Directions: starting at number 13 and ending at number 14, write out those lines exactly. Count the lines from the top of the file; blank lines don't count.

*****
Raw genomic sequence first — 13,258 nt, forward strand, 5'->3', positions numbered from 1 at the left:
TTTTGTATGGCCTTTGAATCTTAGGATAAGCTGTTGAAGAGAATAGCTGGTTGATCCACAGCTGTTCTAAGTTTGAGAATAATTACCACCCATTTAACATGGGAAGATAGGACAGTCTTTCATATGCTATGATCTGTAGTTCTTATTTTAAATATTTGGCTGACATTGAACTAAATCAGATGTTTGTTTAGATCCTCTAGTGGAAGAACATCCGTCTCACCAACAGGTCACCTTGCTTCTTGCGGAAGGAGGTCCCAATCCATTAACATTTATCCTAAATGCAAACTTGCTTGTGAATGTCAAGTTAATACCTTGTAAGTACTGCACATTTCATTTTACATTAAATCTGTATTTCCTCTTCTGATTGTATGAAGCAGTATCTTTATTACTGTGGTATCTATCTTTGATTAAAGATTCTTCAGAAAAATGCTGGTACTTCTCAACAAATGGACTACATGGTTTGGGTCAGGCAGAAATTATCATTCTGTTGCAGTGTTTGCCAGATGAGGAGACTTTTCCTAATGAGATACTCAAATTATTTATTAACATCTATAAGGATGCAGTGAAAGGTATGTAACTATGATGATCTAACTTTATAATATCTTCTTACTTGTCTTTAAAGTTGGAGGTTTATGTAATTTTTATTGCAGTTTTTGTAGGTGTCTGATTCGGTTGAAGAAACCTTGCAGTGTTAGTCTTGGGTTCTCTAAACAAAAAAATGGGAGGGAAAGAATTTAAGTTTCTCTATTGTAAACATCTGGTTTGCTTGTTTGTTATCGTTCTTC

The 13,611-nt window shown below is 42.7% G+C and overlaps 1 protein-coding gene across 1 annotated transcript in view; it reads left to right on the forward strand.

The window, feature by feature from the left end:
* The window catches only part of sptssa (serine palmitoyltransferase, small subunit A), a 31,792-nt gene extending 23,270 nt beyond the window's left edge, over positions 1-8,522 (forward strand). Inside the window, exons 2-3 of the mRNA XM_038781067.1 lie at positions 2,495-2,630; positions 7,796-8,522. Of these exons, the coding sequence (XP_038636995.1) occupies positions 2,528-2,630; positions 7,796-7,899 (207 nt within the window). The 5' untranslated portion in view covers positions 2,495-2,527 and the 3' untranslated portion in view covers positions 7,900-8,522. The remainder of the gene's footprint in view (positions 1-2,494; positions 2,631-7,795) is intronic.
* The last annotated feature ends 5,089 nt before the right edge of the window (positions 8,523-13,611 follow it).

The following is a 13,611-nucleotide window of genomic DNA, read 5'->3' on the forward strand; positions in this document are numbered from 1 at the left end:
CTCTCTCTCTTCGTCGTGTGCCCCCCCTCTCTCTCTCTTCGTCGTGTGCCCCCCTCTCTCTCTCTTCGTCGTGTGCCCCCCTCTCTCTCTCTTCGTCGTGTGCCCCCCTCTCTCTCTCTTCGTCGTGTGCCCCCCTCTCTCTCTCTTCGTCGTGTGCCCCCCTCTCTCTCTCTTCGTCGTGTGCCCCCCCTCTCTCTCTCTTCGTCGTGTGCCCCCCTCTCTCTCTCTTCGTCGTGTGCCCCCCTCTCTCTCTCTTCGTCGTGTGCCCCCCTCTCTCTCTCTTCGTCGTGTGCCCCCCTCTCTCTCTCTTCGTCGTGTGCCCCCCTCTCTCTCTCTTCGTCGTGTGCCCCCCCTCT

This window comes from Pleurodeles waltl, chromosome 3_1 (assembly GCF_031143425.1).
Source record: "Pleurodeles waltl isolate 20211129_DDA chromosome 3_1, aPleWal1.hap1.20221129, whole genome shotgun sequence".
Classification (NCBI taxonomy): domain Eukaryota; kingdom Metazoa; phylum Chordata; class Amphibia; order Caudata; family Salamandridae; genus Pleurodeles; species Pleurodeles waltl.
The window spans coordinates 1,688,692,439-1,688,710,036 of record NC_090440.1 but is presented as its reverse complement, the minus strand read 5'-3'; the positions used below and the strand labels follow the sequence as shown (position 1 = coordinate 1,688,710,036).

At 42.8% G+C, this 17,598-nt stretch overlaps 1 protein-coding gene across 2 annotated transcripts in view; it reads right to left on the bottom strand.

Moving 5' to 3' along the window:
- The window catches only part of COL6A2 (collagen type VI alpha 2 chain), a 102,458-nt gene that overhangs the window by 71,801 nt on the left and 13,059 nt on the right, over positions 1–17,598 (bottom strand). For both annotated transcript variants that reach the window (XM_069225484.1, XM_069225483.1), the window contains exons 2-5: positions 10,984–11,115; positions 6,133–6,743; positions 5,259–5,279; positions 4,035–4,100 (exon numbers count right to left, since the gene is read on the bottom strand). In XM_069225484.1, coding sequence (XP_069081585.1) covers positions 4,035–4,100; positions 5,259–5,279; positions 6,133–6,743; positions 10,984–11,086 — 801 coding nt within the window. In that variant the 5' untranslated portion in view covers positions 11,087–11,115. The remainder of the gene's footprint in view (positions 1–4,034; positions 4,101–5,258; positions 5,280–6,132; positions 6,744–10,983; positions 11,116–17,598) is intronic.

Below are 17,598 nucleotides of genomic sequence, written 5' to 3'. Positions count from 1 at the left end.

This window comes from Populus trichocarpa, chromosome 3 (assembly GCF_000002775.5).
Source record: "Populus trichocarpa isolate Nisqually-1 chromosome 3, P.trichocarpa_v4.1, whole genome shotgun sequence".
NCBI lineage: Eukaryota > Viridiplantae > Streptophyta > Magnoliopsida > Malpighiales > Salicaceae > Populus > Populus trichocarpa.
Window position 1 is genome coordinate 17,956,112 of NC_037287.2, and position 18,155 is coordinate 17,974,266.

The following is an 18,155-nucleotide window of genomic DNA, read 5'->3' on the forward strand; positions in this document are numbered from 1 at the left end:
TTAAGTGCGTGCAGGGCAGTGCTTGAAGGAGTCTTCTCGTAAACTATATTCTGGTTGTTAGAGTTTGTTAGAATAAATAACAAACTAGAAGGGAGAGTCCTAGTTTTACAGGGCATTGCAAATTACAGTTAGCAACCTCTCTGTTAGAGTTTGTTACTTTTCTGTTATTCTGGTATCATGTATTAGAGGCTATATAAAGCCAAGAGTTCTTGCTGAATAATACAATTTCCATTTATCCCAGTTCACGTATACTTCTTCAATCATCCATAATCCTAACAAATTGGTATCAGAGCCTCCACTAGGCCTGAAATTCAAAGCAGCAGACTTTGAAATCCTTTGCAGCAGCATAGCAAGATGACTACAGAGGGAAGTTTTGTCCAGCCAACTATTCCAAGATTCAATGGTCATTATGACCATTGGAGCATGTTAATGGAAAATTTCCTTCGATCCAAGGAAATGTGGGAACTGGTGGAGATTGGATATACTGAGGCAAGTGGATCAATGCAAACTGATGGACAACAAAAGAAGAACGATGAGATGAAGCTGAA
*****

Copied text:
At 42.8% G+C, this 17,598-nt stretch overlaps 1 protein-coding gene across 2 annotated transcripts in view; it reads right to left on the bottom strand.

Moving 5' to 3' along the window: